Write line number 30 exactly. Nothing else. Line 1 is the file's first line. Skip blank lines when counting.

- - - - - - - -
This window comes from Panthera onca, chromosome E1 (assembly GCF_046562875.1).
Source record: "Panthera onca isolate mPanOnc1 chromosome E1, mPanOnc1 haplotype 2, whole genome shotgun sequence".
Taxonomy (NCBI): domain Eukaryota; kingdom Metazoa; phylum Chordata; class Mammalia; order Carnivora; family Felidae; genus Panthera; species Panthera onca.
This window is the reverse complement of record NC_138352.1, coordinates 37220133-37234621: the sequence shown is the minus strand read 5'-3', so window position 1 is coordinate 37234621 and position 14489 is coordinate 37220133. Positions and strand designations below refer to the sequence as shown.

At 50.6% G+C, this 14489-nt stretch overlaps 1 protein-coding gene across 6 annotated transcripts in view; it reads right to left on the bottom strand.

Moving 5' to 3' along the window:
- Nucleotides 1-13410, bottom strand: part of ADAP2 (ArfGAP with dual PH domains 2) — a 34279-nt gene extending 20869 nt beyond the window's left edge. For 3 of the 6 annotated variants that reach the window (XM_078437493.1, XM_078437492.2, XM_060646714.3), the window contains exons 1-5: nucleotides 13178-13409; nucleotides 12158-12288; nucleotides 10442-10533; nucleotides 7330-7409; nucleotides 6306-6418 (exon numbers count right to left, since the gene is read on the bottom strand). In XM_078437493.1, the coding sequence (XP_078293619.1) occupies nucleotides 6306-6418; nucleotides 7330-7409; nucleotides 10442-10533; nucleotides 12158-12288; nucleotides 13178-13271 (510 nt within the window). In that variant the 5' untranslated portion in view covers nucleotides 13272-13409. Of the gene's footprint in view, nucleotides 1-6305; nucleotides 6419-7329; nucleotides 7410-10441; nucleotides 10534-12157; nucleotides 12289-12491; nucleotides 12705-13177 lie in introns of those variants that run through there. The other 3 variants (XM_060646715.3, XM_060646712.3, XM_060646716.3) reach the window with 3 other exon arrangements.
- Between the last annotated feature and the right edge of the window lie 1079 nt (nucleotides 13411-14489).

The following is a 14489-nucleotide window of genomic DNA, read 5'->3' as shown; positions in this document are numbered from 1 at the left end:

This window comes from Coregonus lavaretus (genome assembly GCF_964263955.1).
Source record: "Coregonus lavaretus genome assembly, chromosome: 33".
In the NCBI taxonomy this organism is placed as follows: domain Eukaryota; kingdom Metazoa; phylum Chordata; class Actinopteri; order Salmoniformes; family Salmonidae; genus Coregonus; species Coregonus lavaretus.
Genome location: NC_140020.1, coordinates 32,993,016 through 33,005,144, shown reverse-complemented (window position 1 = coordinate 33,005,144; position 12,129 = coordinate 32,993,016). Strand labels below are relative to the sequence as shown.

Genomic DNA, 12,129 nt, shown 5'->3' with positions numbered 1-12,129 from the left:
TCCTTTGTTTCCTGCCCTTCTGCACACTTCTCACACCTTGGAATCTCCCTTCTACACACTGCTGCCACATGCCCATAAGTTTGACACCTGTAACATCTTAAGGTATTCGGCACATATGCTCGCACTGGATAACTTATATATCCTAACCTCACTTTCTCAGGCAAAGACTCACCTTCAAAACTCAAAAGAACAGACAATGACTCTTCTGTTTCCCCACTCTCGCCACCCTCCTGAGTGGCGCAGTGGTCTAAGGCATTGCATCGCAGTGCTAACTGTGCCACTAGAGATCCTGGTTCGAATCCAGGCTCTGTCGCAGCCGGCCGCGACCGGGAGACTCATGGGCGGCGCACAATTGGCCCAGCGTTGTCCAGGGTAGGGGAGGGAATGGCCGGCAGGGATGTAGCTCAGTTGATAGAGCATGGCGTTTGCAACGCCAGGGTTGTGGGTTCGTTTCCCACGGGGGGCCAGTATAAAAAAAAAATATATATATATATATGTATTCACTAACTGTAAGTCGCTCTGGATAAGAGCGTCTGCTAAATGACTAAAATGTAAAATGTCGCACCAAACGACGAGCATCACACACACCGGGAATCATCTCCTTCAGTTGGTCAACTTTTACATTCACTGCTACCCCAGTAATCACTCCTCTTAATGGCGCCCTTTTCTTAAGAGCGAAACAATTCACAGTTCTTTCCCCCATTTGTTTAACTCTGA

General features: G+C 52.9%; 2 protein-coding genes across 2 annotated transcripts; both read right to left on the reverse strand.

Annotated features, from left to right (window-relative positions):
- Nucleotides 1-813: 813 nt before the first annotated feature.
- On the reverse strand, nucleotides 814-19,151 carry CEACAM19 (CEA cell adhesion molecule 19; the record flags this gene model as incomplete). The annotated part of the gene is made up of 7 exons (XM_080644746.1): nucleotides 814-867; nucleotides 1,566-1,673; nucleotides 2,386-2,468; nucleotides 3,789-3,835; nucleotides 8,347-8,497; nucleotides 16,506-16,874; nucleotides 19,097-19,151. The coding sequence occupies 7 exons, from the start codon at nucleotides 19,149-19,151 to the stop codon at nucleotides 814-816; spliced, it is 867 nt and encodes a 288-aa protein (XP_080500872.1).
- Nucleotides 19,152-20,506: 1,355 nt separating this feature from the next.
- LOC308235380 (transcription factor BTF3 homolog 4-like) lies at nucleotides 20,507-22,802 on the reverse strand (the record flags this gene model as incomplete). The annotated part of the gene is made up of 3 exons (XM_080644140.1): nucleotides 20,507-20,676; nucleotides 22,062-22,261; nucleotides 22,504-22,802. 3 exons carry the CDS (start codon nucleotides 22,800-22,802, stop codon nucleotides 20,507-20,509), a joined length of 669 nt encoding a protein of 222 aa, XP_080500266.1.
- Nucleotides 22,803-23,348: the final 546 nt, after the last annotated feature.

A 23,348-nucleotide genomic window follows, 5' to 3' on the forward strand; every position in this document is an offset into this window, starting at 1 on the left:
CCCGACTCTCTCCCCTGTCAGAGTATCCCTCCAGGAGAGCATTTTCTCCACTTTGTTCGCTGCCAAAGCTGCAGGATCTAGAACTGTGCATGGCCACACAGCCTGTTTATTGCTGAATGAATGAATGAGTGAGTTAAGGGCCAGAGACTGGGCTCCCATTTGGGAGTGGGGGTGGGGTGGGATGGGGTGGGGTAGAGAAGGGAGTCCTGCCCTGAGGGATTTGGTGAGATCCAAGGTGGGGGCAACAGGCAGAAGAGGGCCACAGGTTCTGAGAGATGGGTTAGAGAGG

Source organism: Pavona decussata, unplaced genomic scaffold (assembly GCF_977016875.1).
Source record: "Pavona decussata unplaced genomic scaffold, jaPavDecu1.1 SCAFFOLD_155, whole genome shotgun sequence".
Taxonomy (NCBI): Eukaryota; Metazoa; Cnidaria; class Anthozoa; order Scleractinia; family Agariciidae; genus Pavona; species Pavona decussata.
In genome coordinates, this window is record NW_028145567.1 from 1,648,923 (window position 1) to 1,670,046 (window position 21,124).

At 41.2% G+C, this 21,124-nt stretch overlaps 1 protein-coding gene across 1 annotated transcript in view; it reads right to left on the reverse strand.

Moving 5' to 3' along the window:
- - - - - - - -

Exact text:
Moving 5' to 3' along the window: